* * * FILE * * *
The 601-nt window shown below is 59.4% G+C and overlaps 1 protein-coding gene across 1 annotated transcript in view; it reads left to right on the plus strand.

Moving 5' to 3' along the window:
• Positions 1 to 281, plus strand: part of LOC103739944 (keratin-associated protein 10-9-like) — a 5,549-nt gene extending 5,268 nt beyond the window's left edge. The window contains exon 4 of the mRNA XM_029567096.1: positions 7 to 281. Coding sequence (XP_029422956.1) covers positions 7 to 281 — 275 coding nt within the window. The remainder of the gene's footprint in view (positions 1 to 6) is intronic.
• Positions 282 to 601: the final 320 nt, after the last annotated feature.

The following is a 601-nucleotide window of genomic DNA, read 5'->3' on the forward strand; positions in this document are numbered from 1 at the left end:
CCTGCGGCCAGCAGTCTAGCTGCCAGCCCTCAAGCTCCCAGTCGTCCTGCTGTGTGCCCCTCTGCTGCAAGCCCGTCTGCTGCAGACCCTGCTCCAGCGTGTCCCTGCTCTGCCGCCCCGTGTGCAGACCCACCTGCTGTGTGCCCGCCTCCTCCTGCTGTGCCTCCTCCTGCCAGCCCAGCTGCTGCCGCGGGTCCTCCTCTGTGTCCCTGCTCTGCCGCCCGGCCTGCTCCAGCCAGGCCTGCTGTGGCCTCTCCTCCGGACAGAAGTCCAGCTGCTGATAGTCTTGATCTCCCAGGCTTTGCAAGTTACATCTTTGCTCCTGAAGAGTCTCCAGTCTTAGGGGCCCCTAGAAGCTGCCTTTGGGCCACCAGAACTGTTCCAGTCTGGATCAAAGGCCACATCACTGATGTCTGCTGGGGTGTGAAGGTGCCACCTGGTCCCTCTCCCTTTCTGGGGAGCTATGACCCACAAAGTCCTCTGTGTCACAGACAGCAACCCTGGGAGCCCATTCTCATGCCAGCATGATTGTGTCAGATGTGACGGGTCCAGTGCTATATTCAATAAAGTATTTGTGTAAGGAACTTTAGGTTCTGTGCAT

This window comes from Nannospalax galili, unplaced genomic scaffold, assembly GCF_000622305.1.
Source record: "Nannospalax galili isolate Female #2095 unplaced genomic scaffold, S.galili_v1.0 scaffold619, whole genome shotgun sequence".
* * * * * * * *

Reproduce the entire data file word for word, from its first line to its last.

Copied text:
The 601-nt window shown below is 59.4% G+C and overlaps 1 protein-coding gene across 1 annotated transcript in view; it reads left to right on the plus strand.

Moving 5' to 3' along the window:
• Positions 1 to 281, plus strand: part of LOC103739944 (keratin-associated protein 10-9-like) — a 5,549-nt gene extending 5,268 nt beyond the window's left edge. The window contains exon 4 of the mRNA XM_029567096.1: positions 7 to 281. Coding sequence (XP_029422956.1) covers positions 7 to 281 — 275 coding nt within the window. The remainder of the gene's footprint in view (positions 1 to 6) is intronic.
• Positions 282 to 601: the final 320 nt, after the last annotated feature.

The following is a 601-nucleotide window of genomic DNA, read 5'->3' on the forward strand; positions in this document are numbered from 1 at the left end:
CCTGCGGCCAGCAGTCTAGCTGCCAGCCCTCAAGCTCCCAGTCGTCCTGCTGTGTGCCCCTCTGCTGCAAGCCCGTCTGCTGCAGACCCTGCTCCAGCGTGTCCCTGCTCTGCCGCCCCGTGTGCAGACCCACCTGCTGTGTGCCCGCCTCCTCCTGCTGTGCCTCCTCCTGCCAGCCCAGCTGCTGCCGCGGGTCCTCCTCTGTGTCCCTGCTCTGCCGCCCGGCCTGCTCCAGCCAGGCCTGCTGTGGCCTCTCCTCCGGACAGAAGTCCAGCTGCTGATAGTCTTGATCTCCCAGGCTTTGCAAGTTACATCTTTGCTCCTGAAGAGTCTCCAGTCTTAGGGGCCCCTAGAAGCTGCCTTTGGGCCACCAGAACTGTTCCAGTCTGGATCAAAGGCCACATCACTGATGTCTGCTGGGGTGTGAAGGTGCCACCTGGTCCCTCTCCCTTTCTGGGGAGCTATGACCCACAAAGTCCTCTGTGTCACAGACAGCAACCCTGGGAGCCCATTCTCATGCCAGCATGATTGTGTCAGATGTGACGGGTCCAGTGCTATATTCAATAAAGTATTTGTGTAAGGAACTTTAGGTTCTGTGCAT

This window comes from Nannospalax galili, unplaced genomic scaffold, assembly GCF_000622305.1.
Source record: "Nannospalax galili isolate Female #2095 unplaced genomic scaffold, S.galili_v1.0 scaffold619, whole genome shotgun sequence".